During a Friday ceremony held to swear in the new government ministers, Premier Andrew Fahie announced an extensive reshuffling of the previous ministerial portfolios.
“I’m an unconventional leader for an unconventional time,” Mr. Fahie said of the changes during the Government House event, adding,“There’s a method to the madness.”
As an example, he went on to explain one of the changes: The Department of Agriculture and the Conservation and Fisheries Department will be moved from the Ministry of Natural Resources and Labour to the newly renamed Ministry of Education, Culture, Youth affairs, Fisheries and Agriculture.
“The culture of the Virgin Islands is fishing and agriculture,” he said. “So we can fit it in there.”
Under the new appointments, Mr. Fahie (R-D1) is premier and minister of finance; Carvin Malone (R-at large) is minister of health and social development; Kye Rymer (R-D5) is minister of transportation, works and utilities; Vincent Wheatley (R-D9) is minister of natural resources, labour and immigration; Dr. Natalio “Sowande” Wheatley (R-D7) is minister of education, culture, youth affairs, fisheries and agriculture; Sharie de Castro (R-at large) is junior minister of trade and economic development; and Shereen Flax-Charles (R-at large) is junior minister of tourism.
Mr. Fahie also announced that Neville Smith (R-at large) — the only member of the eight-person government not to receive a ministership — will serve as deputy speaker of the House of Assembly, and occasionally will be called to fill in as a junior minister or minister.
Government announced yesterday that Dr. Wheatley was sworn in as deputy premier — for a period of three months.
Taking advantage of an “unconventional area of the Constitution,” Mr. Fahie will appoint a different minister to the position every three months for the first year to give the leaders experience, according to a government press release.
It added that after the first year someone will be named permanently to the post.
A diagram circulating on WhatsApp, which Chief Information Officer Desiree Smith confirmed is accurate, shows that the portfolio changes also include the following:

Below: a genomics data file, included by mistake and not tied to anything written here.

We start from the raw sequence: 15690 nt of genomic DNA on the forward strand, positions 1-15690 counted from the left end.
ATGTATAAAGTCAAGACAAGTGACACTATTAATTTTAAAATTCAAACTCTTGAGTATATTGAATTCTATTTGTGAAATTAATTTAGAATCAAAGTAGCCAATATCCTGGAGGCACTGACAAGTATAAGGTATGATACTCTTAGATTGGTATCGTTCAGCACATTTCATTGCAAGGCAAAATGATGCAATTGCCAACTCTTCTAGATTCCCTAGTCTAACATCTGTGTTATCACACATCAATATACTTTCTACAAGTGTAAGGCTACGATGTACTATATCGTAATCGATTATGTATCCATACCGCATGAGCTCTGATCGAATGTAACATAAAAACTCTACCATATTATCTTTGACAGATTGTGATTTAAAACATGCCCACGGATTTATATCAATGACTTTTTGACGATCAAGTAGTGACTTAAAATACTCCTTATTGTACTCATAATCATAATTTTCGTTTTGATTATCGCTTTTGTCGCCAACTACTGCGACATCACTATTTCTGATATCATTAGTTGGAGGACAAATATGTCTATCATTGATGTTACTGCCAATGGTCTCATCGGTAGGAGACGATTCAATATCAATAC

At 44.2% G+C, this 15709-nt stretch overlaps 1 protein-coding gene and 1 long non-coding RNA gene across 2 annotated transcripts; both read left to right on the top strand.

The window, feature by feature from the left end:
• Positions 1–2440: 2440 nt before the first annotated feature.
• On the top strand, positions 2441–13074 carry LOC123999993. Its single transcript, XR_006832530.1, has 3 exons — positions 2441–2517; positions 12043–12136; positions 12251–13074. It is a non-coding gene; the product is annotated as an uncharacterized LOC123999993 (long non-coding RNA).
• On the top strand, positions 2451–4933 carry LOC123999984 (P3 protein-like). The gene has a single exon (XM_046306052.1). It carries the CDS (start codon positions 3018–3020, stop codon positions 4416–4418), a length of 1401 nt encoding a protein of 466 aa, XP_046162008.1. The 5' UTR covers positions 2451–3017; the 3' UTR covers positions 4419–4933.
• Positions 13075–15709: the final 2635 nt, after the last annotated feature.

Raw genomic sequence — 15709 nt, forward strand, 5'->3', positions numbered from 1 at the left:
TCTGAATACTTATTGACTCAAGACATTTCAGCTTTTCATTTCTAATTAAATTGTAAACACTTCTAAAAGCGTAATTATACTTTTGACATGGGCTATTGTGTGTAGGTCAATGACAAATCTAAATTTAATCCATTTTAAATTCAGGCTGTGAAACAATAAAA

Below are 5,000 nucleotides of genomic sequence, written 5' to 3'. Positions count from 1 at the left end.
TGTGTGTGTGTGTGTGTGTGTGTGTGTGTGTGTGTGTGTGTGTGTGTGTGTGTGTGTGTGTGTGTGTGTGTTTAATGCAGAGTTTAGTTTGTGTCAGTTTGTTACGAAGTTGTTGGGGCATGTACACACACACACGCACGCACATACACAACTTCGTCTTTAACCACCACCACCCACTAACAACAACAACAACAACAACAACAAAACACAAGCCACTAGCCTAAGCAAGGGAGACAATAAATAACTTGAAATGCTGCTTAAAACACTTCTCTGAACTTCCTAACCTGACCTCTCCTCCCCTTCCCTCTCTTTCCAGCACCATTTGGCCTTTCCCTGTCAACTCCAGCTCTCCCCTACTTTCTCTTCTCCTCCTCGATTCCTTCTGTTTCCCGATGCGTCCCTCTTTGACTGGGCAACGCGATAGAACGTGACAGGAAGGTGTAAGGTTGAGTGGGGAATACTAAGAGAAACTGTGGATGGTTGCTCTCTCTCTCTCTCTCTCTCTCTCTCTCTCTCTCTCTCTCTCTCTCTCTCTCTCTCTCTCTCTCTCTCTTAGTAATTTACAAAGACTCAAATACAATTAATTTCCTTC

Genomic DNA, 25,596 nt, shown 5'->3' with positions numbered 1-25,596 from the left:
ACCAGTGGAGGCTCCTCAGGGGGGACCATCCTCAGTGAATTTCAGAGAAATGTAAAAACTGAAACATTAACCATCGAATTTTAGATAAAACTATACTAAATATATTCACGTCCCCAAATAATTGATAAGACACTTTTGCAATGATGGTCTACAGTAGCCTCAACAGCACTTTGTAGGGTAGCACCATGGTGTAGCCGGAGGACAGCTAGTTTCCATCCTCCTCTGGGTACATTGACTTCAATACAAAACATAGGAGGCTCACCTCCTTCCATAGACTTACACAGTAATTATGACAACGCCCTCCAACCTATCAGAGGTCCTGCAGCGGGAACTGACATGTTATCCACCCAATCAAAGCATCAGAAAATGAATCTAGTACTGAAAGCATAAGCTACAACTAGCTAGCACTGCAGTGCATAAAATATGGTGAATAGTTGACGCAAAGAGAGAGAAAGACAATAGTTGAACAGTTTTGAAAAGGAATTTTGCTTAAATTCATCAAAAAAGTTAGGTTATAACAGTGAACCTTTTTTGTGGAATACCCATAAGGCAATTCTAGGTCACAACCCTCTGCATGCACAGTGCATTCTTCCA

• the Premier’s Office will now be responsible for telecommunications and ports, portfolios previously held by the former Ministry of Communications and Works, as well as airports, which was previously held by the NRL Ministry;
• the prison will move from the MEC to the Ministry of Health and Social Development;
• the former MCW will be rechristened the Ministry of Transportation, Works and Utilities, losing responsibility for telecommunications; and
• immigration will move from the Premier’s Office to the newly rechristened Ministry of Natural Resources, Labour and Immigration, among other changes.
Dr. Wheatley told the Beacon on Tuesday that past administrations have switched up ministries for various reasons, and that the key to making such changes work is having the right structure and personnel in place to provide support.
While incorporating fishing and agriculture into the education system is the “logical reason” for that particular switch, he said, he also feels passionate about those subjects and personally wanted them in his portfolio.
“Persons shouldn’t get caught up too much in terms of whether portfolios fit well together,” he said. “If you look just beyond the names of the ministries you will find lots of subjects under ministries and all of them don’t necessarily have anything to do with each other.”
Also during the Friday ceremony, Mr. Fahie addressed concerns that his new administration was slow and disorganised in appointing ministers.
He did not announce the appointment of the Cabinet and junior ministers until the ceremony, four days after his party won the majority in the election on Feb. 25.
The two previous administrations swore in the Cabinet three days after the election.
“I want to assure the public that while we were slow in communications while forming the government, that will not happen again,” he said.
Mr. Fahie denied allegations of party infighting over Cabinet positions.
“That never was the case,” he said. “It did not happen.”
He concluded by addressing the media, responding to reporters who had raised concerns about comments he made in a speech criticising the press by claiming that he “couldn’t get an interview.”
“I want them to know that that was not for you, and I start my premiership off by showing you that I’m not too big to apologise publicly,” he said. “But with that said, I want to thank the media and … I want to assure the media that your democratic rights will not be infringed upon, nor will anyone else’s.”
The event did not include a segment for media questions.